Look Cover Write Read Key Words Read Key Words Spelling Ship Drag & Spell
         
Reading    Writing     Poetry 
 Reading Online Stories  I Can Read  Writing Story Plant  Letter Formation  Reading Poetry
Online Stories  I Can Read Writing Story Plant Letter Formation Reading Poetry

Literacy Pupil Link 3rd - 6th Class

Phonics         
 Clusters and Blends  Prefixes / Spellings  Adding Endings  Phonics  Spelitis
Clusters and Blends  Prefixes / Spellings Adding Endings Phonics Spelitis
         
Grammar        
 Grammar Gorillas  Adjectives  Punctuate  Homophones  Homophones
Grammar Gorillas Adjectives Punctuate Homophones Homophones
         
Spelling        
 Look Cover Write  Read Key Words  How many?  Mnemonics  Look Cover Write
Look Cover Write Read Key Words How Many? Mnemonics Look Cover Write
         
Reading  Poetry Writing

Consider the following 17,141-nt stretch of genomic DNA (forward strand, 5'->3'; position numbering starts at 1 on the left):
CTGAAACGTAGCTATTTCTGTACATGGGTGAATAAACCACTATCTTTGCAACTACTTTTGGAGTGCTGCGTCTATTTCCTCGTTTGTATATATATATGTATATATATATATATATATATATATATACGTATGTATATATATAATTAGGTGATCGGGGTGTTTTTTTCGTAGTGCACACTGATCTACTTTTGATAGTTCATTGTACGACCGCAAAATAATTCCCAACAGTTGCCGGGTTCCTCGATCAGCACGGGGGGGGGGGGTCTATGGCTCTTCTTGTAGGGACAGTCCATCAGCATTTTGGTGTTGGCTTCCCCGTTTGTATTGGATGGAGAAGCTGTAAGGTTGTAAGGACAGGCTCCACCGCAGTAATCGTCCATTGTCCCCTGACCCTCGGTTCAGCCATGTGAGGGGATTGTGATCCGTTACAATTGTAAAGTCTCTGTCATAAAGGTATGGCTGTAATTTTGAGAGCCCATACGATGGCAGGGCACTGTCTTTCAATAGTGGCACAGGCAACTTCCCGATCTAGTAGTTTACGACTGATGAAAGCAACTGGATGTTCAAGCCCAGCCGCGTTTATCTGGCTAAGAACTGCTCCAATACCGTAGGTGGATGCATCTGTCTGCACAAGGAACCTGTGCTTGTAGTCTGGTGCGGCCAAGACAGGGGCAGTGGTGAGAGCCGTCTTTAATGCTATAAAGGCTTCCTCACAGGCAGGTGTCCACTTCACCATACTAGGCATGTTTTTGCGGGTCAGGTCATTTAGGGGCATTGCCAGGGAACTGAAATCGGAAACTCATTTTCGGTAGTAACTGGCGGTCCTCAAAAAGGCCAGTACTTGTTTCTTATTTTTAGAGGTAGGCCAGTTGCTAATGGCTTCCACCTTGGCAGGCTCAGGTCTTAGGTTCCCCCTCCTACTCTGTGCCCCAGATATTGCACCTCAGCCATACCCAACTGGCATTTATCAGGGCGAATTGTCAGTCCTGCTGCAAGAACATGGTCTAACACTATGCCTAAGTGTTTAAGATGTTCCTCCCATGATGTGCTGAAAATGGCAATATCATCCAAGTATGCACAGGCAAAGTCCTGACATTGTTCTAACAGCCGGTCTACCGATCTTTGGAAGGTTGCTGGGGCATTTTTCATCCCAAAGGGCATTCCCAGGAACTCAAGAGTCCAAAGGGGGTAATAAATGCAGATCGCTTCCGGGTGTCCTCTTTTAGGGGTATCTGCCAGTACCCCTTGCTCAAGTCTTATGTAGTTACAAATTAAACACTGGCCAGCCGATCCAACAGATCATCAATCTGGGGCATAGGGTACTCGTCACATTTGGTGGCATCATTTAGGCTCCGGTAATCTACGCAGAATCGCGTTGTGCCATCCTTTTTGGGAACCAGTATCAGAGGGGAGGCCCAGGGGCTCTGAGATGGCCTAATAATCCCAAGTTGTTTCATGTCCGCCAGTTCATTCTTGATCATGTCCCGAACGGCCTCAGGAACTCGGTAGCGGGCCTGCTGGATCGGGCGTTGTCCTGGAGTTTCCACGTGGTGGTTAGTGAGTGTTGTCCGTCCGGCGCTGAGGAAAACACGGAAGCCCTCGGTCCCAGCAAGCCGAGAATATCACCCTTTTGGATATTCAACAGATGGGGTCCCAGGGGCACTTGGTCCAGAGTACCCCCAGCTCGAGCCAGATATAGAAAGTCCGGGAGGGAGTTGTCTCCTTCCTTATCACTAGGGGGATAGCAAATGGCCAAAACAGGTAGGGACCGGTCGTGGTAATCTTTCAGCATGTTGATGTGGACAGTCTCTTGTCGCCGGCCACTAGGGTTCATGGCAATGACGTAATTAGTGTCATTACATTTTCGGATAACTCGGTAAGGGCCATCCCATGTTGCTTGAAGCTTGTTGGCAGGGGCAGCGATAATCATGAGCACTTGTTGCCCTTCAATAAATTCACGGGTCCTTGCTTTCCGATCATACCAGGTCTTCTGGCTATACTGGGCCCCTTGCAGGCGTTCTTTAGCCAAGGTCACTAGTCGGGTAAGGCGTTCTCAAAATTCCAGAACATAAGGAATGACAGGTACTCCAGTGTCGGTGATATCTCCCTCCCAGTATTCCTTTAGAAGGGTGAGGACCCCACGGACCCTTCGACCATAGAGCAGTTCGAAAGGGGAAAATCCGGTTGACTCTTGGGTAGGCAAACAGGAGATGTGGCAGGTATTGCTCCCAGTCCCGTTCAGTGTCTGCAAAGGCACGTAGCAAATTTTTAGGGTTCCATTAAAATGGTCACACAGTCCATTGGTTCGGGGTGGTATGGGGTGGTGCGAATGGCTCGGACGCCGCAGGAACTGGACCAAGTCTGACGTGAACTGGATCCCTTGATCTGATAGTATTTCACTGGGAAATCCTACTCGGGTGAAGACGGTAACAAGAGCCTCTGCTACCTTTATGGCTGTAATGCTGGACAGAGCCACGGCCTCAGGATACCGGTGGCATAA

Reading Online Stories  Write a Shape  Story Plant  Story Starter  Learn Letters
Online Stories  Write a Shape Story Plant Story Starter Learn Letters

Parents: First & Greatest Teachers

Helping with Literacy Homework, Building On Success
 
Parents: First and greatest Teachers
  • We put together a little video that we hope will help make reading,spelling,and written homework an enjoyable experience for all involved.
  • We hope it will make homework time an opportunity for your child to share their new learning with you. 
  • Even in senior classes when children can read independently,there are still wonderful opportunities to discuss their PR books with you.
  • They can talk to you about the characters,the plot,some new and exciting words they have met.
  • They can "Show Off" all the comprehension strategies they use to help them enjoy and understand the text at a deeper level. 
  • Our teachers will vouch for the fact that all our children  enjoy sharing their ideas with grown-ups....
Don't let them grow up toooooo fast!
Parents & Teachers
 
 
Part One: Reading Homework
  • A challenging text – senior pupil
  • A familiar text – junior pupil
  • Parent consultation
  • Comprehension strategy usage – senior pupil
Spelling Homework
  • A senior pupil
  • A junior pupil
  • The Word Detective Programme
 
Part Two: Literacy drills in the Classroom
  • The Four Step Challenge
  • Book Knowledge
 pupils at sjns
 You can work the magic!